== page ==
My father wouldn’t allow my siblings and me to watch football games on television. He disapproved of the sport; to him it seemed like combat, a display of brute force. He didn’t see any grace in the players’ moves—he saw no ballet in running, passing or catching.
My sister wasn’t interested in football, anyway, so it was no loss for her not to watch it on TV. But I understood the game and found it exciting. I liked seeing the attacking players move the ball forward, yard by yard.
I appreciated acrobatic tackles, where the ball carrier would be upended in a no-hands cartwheel in the air.
The no-football rule was hardest for my brother, who played football in our high school. He was good at running and jumping—he brought those skills to the game. Mainly, he was fast, so he trained as a defensive back. His task was to swat the ball away from opposing receivers, make tackles, and intercept passes.
To discourage my brother from playing, my father wouldn’t give him a ride to practice. My mother worked all day and couldn’t take him, either. So my brother rode his bicycle to the field. The ride was ten miles in one direction—“a workout in itself,” my brother explained.
One time, I asked him what he had done at practice.
“We learned how to tackle,” he said.
“Do you aim for the knees with your arms?” I asked.
“No,” he said. “We bring our fist down on the back of a guy’s helmet before he leaves the line of scrimmage.”
He made a motion to show how he would punch the back of someone’s head.
“Is that a tackle?” I asked.
“It flattens the guy before he starts to run.”
My brother was younger than I was, but he was bigger and stronger.
His fist-to-helmet move impressed me.
My father took me to a bookstore in the nearby college town. He showed me a display of coffee mugs, T-shirts and framed prints featuring the university’s trademark, a mountain lion. “I did the artwork for these,” he said.
I looked closely at the images. The edges and shading defined shape and volume, yet were not photographic. The drawings were works of art.
My father wandered around the store and found a large-format book that contained color plates of tropical butterflies. “I’ll buy this with my freelance money,” he said.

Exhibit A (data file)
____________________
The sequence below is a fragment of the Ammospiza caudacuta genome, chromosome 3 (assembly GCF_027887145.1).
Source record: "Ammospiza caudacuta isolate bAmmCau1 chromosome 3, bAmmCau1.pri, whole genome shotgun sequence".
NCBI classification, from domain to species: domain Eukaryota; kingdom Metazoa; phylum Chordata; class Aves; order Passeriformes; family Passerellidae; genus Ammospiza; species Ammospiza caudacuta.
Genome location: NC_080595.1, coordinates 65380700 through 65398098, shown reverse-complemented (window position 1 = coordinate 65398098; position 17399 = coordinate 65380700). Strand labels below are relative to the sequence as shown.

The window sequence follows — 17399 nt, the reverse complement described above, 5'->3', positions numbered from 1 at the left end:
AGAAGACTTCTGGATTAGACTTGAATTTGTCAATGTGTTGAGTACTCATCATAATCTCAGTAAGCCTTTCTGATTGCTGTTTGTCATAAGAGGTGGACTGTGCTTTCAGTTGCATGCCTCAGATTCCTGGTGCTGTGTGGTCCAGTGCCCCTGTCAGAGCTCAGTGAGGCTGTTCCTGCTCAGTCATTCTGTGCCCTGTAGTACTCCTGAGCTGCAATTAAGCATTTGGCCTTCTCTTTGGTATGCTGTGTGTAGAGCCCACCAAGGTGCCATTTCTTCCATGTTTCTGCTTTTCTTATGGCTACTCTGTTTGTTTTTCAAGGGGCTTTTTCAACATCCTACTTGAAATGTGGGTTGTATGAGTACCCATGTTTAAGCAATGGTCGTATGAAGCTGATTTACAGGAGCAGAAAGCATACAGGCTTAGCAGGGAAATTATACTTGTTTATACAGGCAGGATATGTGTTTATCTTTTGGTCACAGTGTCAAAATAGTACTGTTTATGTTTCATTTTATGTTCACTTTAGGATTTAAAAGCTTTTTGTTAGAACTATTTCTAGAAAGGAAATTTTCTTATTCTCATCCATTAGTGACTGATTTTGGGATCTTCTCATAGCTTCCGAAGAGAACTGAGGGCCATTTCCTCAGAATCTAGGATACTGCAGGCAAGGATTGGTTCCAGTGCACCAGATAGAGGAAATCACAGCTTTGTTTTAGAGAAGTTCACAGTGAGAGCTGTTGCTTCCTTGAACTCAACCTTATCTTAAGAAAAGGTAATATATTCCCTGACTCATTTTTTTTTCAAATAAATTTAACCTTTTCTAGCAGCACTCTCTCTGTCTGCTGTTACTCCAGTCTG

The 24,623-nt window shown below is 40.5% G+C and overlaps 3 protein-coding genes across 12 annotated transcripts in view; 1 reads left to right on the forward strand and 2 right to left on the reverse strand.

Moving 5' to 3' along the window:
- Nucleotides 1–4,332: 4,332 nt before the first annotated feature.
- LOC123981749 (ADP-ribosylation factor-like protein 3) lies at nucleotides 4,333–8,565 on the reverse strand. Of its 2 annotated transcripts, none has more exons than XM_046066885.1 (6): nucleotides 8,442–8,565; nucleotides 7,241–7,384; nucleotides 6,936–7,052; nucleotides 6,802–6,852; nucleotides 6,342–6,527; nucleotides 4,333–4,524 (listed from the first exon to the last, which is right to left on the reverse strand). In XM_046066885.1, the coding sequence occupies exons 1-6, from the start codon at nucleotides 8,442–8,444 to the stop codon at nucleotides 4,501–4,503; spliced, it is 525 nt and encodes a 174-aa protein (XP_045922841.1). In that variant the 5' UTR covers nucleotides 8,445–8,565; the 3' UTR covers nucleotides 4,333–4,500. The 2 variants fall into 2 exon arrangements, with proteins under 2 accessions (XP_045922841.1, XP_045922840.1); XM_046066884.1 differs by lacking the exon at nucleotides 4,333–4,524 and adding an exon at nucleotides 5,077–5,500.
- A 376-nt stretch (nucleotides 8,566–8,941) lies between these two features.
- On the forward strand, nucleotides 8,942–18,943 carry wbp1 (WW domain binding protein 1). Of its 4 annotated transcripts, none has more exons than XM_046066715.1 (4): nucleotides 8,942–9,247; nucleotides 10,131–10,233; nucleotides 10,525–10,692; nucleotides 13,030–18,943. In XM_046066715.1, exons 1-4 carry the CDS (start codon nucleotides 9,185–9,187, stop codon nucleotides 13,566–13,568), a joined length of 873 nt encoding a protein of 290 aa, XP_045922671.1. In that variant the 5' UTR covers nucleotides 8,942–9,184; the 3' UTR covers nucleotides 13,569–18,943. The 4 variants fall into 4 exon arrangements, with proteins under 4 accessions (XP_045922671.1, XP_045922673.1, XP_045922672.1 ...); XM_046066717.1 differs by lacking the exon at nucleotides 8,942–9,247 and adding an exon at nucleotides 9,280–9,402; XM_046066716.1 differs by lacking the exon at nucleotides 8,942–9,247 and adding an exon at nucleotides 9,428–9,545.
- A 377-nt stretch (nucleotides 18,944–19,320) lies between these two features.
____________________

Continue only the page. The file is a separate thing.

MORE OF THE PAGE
Out on the street, my father and I saw a poster that looked like an advertisement for the movie Jaws. But instead of the word “Jaws,” the headline read “Joe’s.” The first name of the university’s football coach was Joe. The players were Joe’s team. They were strong and fierce, like sharks, and they performed for Joe. On Joe’s orders, they would tear apart and swallow any opponent.
“I like that idea,” my father said.
I stole some tobacco from a can in my father’s “studio” and rolled a cigarette using a glue-strip paper. My cigarette was lumpy—fat in the middle but thin at the ends. It looked like a pregnant snake. I took it to my bedroom and smoked it. I thought no one would see me that way.
Presently, my brother said to me, “I know you’re smoking the old man’s tobacco.”
“I’d smoke stronger stuff,” I said, “but I don’t have any.”
“I’ll show you something,” he said.
He led me to the top of the nearby ridge. We rode our bicycles uphill, walked the last steep stretch, and parked on a gravel pull-off. We hiked into the woods, staying on the top of the hill line as we went. When we came to a clearing, my brother pointed out several plants with palmate leaves. “I dropped some seeds here,” he said. “They’re growing fast.”
“I didn’t know you had seeds,” I said.
“That’s all I had.”
The plants stood on a patch of cleared earth. They looked healthy—leafy and bright green. Who knew if they would be potent? In our area the soil was loamy, the days rainy. We didn’t have the sunny, dry climate that would support ten-foot stalks of marijuana.